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Re: Bitten Ornithopod on This Side Of Hell?
From: Dann Pigdon
> Tim D. wrote-
> >Even that may be dubious if P.Currie is right. He attributed the great
> >variety of LK small theropods to gregarious behavior and pack hunting
> >tyrannosaurs. In his view, young tyrannosaurs did not hunt small prey
> >as thescelosaurs but feasted on carcasses of large dinos killed by
> >leaving small predator niches open for other theropods.
> But there is still no reason why a young tyrannosaur might not
> go after smaller prey. Modern day predators do this too, even in
> where the parents bring them food.
Tyrannosaurs may also have brought smaller, albeit crippled, prey back
for the youngsters to hone their deadly skills on.
As far as Currie's idea is concerned; it may well have been true of
SMALL tyrannosaurs (that is, up to about 3 metres long), but how many
other LK North American theropods ranging between 6-9 metres are known?
There seem to be a lot of predatory theropods up to 3 metres in length,
and a few up to 6 metres, but adult forms between 6 and about 9 metres
seem to be rare. Perhaps very young tyrants were fed until they lost
their 'cuteness factor', so that adolescents of the larger 9-12 metre
species were filling the 6-9 metre predator niche.
I don't know if there was such a niche, since there was also a size gap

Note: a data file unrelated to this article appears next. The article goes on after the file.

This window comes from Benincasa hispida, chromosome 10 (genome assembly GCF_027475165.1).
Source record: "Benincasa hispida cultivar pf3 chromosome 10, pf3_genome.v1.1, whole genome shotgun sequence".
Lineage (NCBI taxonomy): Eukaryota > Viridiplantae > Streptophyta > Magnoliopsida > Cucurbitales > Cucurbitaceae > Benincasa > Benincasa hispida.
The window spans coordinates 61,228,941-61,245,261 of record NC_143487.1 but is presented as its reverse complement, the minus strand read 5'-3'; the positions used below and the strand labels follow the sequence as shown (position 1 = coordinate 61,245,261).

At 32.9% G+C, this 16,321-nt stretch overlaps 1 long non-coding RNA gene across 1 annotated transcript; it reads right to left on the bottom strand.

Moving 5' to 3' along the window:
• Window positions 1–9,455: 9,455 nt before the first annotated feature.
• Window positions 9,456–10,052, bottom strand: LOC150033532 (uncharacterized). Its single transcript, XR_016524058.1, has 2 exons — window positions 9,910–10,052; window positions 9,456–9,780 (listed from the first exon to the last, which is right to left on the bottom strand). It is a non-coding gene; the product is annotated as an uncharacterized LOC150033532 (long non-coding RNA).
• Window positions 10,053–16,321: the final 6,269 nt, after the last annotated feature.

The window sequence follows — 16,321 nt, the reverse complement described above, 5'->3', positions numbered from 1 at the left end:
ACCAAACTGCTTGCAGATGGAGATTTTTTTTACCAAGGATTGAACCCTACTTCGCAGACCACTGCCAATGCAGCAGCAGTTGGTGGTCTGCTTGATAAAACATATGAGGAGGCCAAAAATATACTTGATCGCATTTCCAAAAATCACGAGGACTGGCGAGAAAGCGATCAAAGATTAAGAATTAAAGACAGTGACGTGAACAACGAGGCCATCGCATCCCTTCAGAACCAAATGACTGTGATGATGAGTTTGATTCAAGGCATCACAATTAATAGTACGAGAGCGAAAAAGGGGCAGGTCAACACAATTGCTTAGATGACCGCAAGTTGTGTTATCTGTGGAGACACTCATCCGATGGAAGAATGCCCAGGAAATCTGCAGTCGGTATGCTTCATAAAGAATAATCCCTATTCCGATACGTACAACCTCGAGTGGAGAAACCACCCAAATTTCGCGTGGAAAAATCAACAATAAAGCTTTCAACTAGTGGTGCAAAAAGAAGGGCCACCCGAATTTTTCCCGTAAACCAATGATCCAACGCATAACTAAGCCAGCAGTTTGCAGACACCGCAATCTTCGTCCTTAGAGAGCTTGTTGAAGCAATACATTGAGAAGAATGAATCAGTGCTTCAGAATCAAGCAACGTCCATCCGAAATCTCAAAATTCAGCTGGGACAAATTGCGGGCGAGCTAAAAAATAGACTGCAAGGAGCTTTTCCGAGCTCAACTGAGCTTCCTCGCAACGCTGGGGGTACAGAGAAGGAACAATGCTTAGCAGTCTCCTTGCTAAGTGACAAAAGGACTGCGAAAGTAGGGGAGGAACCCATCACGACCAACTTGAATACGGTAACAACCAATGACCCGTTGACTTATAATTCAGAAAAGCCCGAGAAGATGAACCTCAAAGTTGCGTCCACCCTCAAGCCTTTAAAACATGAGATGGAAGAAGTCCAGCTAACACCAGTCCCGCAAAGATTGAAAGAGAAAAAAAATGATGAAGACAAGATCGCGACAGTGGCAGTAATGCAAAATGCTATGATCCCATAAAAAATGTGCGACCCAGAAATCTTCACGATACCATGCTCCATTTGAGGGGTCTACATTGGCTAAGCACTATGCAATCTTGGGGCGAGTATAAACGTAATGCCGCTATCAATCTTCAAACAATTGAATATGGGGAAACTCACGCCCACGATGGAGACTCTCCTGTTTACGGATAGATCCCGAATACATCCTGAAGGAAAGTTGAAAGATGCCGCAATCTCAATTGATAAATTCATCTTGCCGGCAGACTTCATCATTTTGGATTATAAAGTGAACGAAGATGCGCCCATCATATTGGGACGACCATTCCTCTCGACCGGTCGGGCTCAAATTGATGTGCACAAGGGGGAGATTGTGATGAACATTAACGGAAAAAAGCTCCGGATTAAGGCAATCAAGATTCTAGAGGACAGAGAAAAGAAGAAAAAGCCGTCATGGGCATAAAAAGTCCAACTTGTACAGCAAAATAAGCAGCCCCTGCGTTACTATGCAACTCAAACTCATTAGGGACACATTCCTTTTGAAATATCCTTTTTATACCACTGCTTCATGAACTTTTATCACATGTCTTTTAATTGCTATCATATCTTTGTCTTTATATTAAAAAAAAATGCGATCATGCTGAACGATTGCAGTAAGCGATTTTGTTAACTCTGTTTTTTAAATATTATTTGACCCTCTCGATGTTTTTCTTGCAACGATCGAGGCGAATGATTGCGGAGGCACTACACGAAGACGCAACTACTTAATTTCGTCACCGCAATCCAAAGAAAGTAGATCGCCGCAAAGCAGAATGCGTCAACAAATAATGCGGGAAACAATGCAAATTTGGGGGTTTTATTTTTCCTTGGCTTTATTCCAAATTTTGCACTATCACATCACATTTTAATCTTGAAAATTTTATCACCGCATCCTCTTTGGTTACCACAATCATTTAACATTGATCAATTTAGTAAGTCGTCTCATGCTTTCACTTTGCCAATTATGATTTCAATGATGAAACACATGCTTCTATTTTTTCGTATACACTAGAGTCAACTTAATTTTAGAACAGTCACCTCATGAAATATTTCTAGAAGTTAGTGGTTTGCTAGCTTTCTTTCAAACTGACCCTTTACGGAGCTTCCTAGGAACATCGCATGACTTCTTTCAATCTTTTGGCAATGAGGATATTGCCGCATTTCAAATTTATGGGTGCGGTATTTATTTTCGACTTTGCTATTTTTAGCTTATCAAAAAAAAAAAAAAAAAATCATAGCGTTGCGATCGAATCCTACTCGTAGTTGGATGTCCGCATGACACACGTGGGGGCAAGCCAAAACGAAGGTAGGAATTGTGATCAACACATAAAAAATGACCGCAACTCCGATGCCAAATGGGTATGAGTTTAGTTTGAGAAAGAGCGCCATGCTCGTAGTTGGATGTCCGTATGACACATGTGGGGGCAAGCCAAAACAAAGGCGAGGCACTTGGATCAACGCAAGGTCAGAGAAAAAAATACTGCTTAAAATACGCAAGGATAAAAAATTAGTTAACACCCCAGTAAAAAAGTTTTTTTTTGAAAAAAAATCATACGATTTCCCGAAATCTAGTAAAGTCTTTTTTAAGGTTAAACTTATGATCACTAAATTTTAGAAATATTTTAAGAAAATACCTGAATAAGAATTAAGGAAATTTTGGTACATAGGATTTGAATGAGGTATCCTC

between the large and small herbivores. Not much was intermediate between
the large hadrosaurs and ceratopsids and the small thescelosaurs and
leptoceratopsids. Pachycephalosaurs could have been an exception, but not
until they became larger in the Lancian.(They may also have been rare or
excluded from most lowland environments.) I (and also P. Currie) suggest
tyrannosaurs of all ages stayed with the pack and 6-9m tyrannosaurs began to
participate in pack hunting, perhaps by leading in pursuit of fleeing prey,
if they were exceptionally gracile and fast, and drawing the attention of
tougher ceratopsid etc prey from larger tyrannosaurs approaching from a
Dann Pigdon Australian Dinosaurs:
GIS / Archaeologist http://www.geocities.com/dannsdinosaurs
Melbourne, Australia http://www.alphalink.com.au/~dannj/
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